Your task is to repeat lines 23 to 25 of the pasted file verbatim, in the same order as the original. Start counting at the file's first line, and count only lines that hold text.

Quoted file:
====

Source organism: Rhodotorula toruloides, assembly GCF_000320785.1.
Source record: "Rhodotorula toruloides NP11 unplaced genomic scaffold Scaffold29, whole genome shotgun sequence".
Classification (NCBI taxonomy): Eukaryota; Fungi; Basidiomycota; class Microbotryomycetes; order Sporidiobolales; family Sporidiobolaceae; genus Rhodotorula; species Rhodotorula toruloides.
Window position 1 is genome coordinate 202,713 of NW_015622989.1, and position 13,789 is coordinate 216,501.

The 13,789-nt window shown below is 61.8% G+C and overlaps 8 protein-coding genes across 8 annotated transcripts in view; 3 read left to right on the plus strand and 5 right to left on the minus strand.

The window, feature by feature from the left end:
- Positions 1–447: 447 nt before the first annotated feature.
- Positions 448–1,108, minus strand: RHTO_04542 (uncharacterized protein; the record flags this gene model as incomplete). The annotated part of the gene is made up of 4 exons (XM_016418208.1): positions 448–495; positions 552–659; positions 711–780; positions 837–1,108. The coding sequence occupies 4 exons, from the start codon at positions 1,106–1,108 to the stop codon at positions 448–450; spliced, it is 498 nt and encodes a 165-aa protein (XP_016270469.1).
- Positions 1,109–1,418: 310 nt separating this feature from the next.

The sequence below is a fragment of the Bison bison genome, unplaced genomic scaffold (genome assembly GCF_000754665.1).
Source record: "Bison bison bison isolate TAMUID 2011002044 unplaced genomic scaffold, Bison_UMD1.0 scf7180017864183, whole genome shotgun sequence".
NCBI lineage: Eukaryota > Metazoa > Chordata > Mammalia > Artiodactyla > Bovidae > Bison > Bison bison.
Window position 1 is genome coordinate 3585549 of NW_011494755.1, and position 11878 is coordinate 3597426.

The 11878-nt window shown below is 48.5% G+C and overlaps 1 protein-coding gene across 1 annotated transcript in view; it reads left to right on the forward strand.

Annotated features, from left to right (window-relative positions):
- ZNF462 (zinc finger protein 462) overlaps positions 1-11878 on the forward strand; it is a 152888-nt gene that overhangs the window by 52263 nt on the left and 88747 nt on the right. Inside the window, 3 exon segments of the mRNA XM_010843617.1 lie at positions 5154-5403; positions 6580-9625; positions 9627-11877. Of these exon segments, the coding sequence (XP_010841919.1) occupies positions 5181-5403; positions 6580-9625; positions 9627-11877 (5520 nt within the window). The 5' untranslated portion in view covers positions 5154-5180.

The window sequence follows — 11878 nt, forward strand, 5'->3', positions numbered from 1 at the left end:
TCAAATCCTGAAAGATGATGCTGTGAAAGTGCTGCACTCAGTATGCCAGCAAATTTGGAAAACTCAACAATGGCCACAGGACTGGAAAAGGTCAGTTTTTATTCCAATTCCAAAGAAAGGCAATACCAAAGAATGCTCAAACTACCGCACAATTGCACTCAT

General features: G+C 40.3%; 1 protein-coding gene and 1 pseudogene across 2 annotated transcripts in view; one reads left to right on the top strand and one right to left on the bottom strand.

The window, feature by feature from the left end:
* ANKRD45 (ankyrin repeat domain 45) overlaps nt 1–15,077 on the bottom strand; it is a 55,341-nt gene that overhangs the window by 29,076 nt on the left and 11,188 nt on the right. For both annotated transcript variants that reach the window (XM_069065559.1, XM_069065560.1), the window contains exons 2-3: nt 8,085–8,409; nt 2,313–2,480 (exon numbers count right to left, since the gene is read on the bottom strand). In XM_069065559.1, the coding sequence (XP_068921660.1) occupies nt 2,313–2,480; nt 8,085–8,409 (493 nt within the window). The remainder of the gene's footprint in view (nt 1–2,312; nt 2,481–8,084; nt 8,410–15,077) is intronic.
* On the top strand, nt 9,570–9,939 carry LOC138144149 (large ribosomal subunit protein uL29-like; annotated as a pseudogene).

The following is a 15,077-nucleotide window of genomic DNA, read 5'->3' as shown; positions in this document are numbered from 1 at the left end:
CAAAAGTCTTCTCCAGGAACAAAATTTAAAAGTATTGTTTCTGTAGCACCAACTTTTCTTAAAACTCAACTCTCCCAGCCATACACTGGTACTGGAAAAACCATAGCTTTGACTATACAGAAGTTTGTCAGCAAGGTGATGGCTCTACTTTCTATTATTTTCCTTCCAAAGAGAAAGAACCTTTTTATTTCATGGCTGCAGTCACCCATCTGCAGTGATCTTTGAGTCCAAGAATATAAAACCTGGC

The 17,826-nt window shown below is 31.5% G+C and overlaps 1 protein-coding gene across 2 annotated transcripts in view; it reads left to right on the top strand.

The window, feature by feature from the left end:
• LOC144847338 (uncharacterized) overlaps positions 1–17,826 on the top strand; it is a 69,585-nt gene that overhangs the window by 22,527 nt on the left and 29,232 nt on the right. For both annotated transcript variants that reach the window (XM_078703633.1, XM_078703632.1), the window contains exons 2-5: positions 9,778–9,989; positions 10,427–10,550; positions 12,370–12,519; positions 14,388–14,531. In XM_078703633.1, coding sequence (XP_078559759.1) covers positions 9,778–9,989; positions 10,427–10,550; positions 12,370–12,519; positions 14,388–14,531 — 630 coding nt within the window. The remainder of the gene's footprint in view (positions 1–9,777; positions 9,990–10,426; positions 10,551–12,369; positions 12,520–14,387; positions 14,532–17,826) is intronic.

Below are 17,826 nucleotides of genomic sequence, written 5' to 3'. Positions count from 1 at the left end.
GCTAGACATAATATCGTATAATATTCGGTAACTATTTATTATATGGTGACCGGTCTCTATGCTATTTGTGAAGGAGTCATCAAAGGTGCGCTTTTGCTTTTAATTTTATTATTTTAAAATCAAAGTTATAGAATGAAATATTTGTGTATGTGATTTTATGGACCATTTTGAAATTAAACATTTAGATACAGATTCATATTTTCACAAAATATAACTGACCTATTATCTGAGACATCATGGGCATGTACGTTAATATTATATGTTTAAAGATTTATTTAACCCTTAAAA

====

The following is a 15,077-nucleotide window of genomic DNA, read 5'->3' as shown; positions in this document are numbered from 1 at the left end:
CAAAAGTCTTCTCCAGGAACAAAATTTAAAAGTATTGTTTCTGTAGCACCAACTTTTCTTAAAACTCAACTCTCCCAGCCATACACTGGTACTGGAAAAACCATAGCTTTGACTATACAGAAGTTTGTCAGCAAGGTGATGGCTCTACTTTCTATTATTTTCCTTCCAAAGAGAAAGAACCTTTTTATTTCATGGCTGCAGTCACCCATCTGCAGTGATCTTTGAGTCCAAGAATATAAAACCTGGC

The 17,826-nt window shown below is 31.5% G+C and overlaps 1 protein-coding gene across 2 annotated transcripts in view; it reads left to right on the top strand.